2. The US Women’s team will play a game at Yankee Stadium. Liverpool played an exhibition at Fenway Park. No, it’s not ideal, but it’s better than nothing. Seems to me it would be better to have a team prove they deserve a “soccer-specific stadium” first considering New Jersey taxpayers are paying through the nose for Red Bull Arena, frankly the best such stadium in America, but yet draws flies. Everything in American soccer politics is to defend a cartel that does everything opposite the rest of the world with the same tired excuses. Meanwhile, ignore the entire southeast, St. Louis, Baltimore, San Francisco, Vegas, etc., all who have large enough markets if done right.

  3. I think even the Seattle Sounders grumble every so often about their stadium being astroturf and they’ve got some pretty strong feelings about markings on the field after each type of game. If Allen wasn’t a minority owner of the Sounders and majority owner of the Seahawks I would expect more grumbling.

  4. The Sounders will be after a publicly funded stadium next. I can already hear the whining of the Sounders “but we get more people, and all the other teams have new stadiums”. They will have some sites already vetted by the proposed NBA arena Review. I would bet that the Sounders are actively supporting the NBA arena proposal. It will be “if you don’t go, you won’t pay” once again, only now with the Sounders.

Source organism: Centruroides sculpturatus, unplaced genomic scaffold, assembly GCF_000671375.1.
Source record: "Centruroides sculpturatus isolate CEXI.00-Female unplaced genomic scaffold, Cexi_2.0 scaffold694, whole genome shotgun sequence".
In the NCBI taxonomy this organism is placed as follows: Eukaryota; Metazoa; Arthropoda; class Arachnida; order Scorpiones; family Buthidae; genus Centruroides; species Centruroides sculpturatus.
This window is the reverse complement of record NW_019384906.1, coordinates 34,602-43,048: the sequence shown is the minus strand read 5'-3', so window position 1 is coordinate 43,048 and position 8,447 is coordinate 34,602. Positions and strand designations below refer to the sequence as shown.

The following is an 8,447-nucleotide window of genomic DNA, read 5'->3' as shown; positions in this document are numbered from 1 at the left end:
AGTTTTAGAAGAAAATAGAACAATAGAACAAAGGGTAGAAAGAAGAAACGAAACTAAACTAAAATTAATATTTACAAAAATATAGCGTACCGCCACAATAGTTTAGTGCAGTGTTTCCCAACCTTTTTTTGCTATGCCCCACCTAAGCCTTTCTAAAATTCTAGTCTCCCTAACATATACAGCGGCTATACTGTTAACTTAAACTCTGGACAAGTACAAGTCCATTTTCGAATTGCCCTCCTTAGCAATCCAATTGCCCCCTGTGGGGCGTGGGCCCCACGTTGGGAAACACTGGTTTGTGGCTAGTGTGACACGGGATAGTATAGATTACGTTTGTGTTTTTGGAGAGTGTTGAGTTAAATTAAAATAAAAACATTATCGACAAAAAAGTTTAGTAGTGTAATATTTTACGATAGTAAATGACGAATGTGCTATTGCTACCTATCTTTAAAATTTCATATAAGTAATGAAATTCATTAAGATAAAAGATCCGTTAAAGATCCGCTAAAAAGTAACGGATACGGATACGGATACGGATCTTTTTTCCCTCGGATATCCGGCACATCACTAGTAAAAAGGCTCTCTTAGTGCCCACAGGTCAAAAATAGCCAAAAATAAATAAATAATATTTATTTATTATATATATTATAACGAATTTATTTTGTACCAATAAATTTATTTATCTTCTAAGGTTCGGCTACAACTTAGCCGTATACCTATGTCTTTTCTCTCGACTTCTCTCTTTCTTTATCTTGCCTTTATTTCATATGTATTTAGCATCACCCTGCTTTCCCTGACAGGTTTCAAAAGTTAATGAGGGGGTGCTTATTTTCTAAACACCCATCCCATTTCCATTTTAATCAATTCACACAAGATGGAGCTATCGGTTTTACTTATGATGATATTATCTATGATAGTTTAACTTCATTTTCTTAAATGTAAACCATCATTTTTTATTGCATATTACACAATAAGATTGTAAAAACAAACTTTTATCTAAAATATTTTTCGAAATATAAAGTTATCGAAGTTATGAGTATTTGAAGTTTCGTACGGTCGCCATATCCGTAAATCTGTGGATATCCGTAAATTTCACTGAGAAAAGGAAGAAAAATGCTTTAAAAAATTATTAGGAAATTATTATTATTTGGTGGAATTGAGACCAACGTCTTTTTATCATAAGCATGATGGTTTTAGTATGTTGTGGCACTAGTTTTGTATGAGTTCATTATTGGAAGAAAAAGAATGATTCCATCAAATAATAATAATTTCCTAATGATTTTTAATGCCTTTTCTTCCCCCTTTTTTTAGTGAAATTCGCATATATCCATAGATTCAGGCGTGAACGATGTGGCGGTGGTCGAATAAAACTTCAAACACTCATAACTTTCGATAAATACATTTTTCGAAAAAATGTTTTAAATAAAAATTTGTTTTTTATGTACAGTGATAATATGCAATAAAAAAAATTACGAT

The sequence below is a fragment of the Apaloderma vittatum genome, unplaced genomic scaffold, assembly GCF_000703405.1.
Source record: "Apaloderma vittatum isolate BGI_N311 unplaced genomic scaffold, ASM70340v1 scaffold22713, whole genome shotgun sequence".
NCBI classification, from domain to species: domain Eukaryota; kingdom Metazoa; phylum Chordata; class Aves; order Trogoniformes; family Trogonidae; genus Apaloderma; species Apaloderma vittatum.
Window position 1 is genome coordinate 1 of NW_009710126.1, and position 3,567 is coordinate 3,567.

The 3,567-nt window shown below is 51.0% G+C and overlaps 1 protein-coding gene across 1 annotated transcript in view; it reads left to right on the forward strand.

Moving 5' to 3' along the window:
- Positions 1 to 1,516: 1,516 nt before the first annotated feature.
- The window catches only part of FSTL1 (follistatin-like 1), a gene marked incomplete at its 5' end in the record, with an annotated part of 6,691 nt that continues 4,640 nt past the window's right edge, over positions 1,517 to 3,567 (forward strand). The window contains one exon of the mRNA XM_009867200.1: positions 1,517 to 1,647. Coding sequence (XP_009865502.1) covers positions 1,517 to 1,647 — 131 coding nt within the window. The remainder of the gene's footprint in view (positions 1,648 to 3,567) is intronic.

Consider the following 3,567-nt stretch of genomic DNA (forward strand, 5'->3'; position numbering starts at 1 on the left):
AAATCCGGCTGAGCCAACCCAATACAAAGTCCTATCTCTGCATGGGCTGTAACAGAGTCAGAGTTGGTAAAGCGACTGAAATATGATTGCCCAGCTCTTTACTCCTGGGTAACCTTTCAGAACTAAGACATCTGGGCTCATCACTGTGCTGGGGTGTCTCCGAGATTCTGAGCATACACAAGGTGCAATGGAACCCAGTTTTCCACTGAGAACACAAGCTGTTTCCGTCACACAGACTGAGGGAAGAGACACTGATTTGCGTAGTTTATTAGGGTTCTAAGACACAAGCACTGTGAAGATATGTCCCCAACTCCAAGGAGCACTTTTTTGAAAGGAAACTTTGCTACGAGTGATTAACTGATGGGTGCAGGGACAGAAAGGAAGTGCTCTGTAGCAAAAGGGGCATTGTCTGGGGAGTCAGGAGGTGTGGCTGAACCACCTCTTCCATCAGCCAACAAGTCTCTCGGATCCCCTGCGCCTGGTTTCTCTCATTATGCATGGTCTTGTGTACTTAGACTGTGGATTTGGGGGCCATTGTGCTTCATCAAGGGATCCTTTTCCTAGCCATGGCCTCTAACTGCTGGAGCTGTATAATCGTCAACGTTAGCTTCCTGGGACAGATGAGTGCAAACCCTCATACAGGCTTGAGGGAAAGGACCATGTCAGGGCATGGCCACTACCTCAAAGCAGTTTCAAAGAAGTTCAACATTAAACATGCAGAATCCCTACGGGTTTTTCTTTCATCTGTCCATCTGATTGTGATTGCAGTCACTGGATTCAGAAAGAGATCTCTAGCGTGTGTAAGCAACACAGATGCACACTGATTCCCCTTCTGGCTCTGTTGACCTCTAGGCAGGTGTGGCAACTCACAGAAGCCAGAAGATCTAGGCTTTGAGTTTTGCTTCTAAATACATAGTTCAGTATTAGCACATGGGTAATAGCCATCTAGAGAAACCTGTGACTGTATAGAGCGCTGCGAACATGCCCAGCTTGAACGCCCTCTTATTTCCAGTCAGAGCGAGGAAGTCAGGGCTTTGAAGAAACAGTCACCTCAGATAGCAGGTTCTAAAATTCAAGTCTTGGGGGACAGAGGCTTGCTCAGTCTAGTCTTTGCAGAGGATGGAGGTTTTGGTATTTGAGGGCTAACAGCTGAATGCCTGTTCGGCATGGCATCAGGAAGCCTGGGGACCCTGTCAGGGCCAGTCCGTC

5. jhande: The Sounders do complain about the astroturf, but Qwest field was built for both football and soccer specifically, so it is a perfectly fine stadium for MLS. They have no plans to move, frankly, and I wouldn’t expect that to change until the Seahawks are also looking for a new home.

    As for “we’ll get more people”, no they won’t. They put more than 50,000 in for soccer several times last year, not just for special events either. I believe their avg attendance this year was around 44,000…

  6. Has anything been built over the westside railyards yet?

    I know, I know, the Jets/Olympic stadium may have been a pipe dream… but the MLS pipe dream would likely be less than half as costly and could more reasonably host other events as well (not that many “other” uses for a 70,000 seat football stadium).

    Plus Queens gets to keep it’s parkland… And MLS is actually in Manhattan…

    I know it’s out there as suggestions go, but if it were my money, I’d rather spend $400m building in Manhattan than $280-300m in Queens. And not just cos it would piss the Dolans off so massively…

  7. Not surprising that the “family” (Wilpon/Katz) will scrape for any possible revenue generating opportunities, no matter how embarrassing. Sounds like a Jeff-ie idea.